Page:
The Harrisonburg Police Department and the Rockingham County Sheriff’s Office are among the vast majority of Virginia law enforcement agencies failing to match up with the state model for conducting lineups. (Photo Illustration by Nikki Fox)
HARRISONBURG — The Harrisonburg Police Department and the Rockingham County Sheriff’s Office are among the vast majority of Virginia law enforcement agencies failing to match up with the state’s model for conducting lineups.
But the sheriff’s office says it isn’t a problem for the agency, and HPD says they’re working on it.
A Virginia Law School Study, conducted by law professor Brandon Garrett, found fewer than 10 percent of police agencies in the commonwealth met the Virginia Department of Criminal Justice Services Model Policy on Eyewitness Identification.
The Washington Post first reported the story Aug. 25.
When a suspect in a crime has been identified, police will often bring similar-looking individuals together for a lineup, including the person officers believe is the perpetrator, for a witness to view. (Think the movie poster for “The Usual Suspects.”)
Sometimes, investigators will use a stack of photos instead.
Either way, lineups are an important tool in a detective’s utility belt.
“I’ve had [a witness] break down, I’ve had them scream, I’ve had them do all kinds of things, and those are pretty good indicators,” said Harrisonburg Police Chief Stephen Monticelli.
But when a lineup is performed unfairly, innocent people can go to jail, as noted by Garrett’s study.
In Virginia, witness IDs have been a serious problem: 13 of 16 DNA exonerations in the state involved eyewitness errors, with poor lineup procedures as a factor in each case, Garrett said in an email.
None of the 16 exonerations occurred in Harrisonburg or Rockingham County.
Garrett could not give specific information on any of the 144 individual departments that responded to his study, but he found a few recurring problems.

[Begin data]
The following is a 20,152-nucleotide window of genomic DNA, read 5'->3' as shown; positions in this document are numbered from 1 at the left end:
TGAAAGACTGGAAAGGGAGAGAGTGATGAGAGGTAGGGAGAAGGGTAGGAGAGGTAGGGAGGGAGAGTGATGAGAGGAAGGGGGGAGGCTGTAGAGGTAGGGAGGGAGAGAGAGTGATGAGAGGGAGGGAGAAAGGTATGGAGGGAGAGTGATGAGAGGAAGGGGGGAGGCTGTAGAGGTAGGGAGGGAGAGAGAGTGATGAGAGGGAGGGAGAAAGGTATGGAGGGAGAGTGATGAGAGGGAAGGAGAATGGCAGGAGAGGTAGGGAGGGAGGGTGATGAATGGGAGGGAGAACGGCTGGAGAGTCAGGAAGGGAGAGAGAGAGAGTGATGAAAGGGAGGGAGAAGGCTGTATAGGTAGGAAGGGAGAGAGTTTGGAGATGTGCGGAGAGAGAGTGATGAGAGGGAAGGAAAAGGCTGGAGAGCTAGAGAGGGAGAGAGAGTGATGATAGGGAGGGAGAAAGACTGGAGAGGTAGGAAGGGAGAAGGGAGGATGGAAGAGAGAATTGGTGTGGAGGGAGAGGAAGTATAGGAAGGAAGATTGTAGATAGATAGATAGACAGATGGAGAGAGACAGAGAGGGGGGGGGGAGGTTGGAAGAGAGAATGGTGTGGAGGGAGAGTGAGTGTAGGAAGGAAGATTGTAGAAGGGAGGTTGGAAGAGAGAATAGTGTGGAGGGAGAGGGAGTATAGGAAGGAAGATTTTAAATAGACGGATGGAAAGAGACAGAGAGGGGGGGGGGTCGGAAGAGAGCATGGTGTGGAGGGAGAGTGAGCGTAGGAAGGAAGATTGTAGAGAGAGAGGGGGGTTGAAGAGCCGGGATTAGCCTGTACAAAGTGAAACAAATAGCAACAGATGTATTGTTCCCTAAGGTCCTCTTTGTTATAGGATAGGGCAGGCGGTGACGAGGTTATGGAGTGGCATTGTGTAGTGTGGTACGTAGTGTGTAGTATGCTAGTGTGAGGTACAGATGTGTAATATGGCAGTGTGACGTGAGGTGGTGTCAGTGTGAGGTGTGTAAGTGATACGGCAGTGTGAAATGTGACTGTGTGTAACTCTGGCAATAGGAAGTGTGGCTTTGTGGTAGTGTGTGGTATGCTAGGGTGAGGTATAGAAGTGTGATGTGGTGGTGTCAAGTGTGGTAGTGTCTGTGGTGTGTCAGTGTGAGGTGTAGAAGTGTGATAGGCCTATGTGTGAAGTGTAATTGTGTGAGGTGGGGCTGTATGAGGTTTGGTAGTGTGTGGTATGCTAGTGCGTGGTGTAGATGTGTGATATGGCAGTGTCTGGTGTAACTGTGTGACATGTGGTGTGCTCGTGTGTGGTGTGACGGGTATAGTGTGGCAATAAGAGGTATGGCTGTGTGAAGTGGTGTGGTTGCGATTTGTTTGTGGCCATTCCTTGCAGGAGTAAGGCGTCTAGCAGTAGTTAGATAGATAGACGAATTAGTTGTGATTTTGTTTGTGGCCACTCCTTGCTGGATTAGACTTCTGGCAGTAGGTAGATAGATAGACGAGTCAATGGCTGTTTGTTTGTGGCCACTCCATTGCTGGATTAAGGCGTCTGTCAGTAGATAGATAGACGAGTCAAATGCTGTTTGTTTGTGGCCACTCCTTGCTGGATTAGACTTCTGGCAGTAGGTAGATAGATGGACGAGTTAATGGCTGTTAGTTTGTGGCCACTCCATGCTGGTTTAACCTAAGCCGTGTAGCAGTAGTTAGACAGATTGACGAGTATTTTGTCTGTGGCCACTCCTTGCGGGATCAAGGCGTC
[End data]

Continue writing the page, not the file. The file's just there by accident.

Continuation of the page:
“The really outdated policies were not just old but seriously error-prone,” he said. “They encourage eyewitnesses to guess, they tolerate dangerous police suggestion and they predictably cause mistaken identifications.”
HPD and the Rockingham County Sheriff’s Office were not among this egregious group. Still, both lacked certain measures the model policy suggests to limit bias when a “blind” officer — one who doesn’t know who the suspect is — cannot be found.
“The main concern that agencies expressed back in 2010 when we first realized just how serious the problem was, was that small departments couldn’t spare an extra officer to make a lineup blind,” Garrett said.
In these cases, the model policy recommends departments use a folder shuffle method in which half the folders have photos for the lineup and half are empty.
The procedure is meant to keep an officer who knows the suspect from influencing the witness through movement, expression or gesture, whether intentional or by accident.
HPD’s investigation division has difficulty keeping an officer “blind” in part because the unit works as a team, Monticelli said.
“We’re considered a small agency, especially the investigation unit,” he said. “If they’re working a major case, there’s not going to be anyone down there who doesn’t know who the suspect is.”
Monticelli found out about Garrett’s report at the Virginia Association of Chiefs of Police Conference, which ran Aug. 25 to Aug. 28.
“It was pointed out pretty directly … that this is something that just can’t wait,” he said. “The agencies need to review the policy and act on it.”
He said the department, while reviewing all its procedures to become accredited by the Virginia Law Enforcement Professional Standards Commission, has moved lineups to the top of the list, under the direction of Lt. Chris Rush, HPD’s lead investigator.
“There may be times when we won’t find someone who doesn’t know who the suspect is, so the investigator [who knows the suspect] might end up being the one [conducting the lineup],” Rush said. “Those are things that we’re addressing with the new policy.”
Rush, however, doesn’t believe any HPD officer who could identify the suspect in a lineup has ever manipulated an investigation.
“I have the utmost confidence that the way we have been doing things has not been in ways where it was violating someone’s rights or was swaying the investigation one way or the other,” he said. “We have very professional officers, but are there things that we can change to make it possibly better? Maybe so.”
The sheriff’s office policy doesn’t have a procedure for such circumstances either, but Rockingham County Sheriff Bryan Hutcheson said his jurisdiction’s size and number of officers would make such an occasion rare.
If it does come up, though, he has a solution.
“If it’s one of the big ones where everybody knows … it’s a simple fix. I could call Culpepper, the local headquarters for the state police. ... They wouldn’t know anything, they wouldn’t recognize any of the names or any of the people and they certainly wouldn’t have read any of the newspapers,” Hutcheson said.
Hutcheson said that with his department’s policy already seven years old, it’s probably time to look it over.
“Putting [the folder shuffle] in the verbiage of the policy, that would probably be a good thing and accomplish our update/revision,” he said.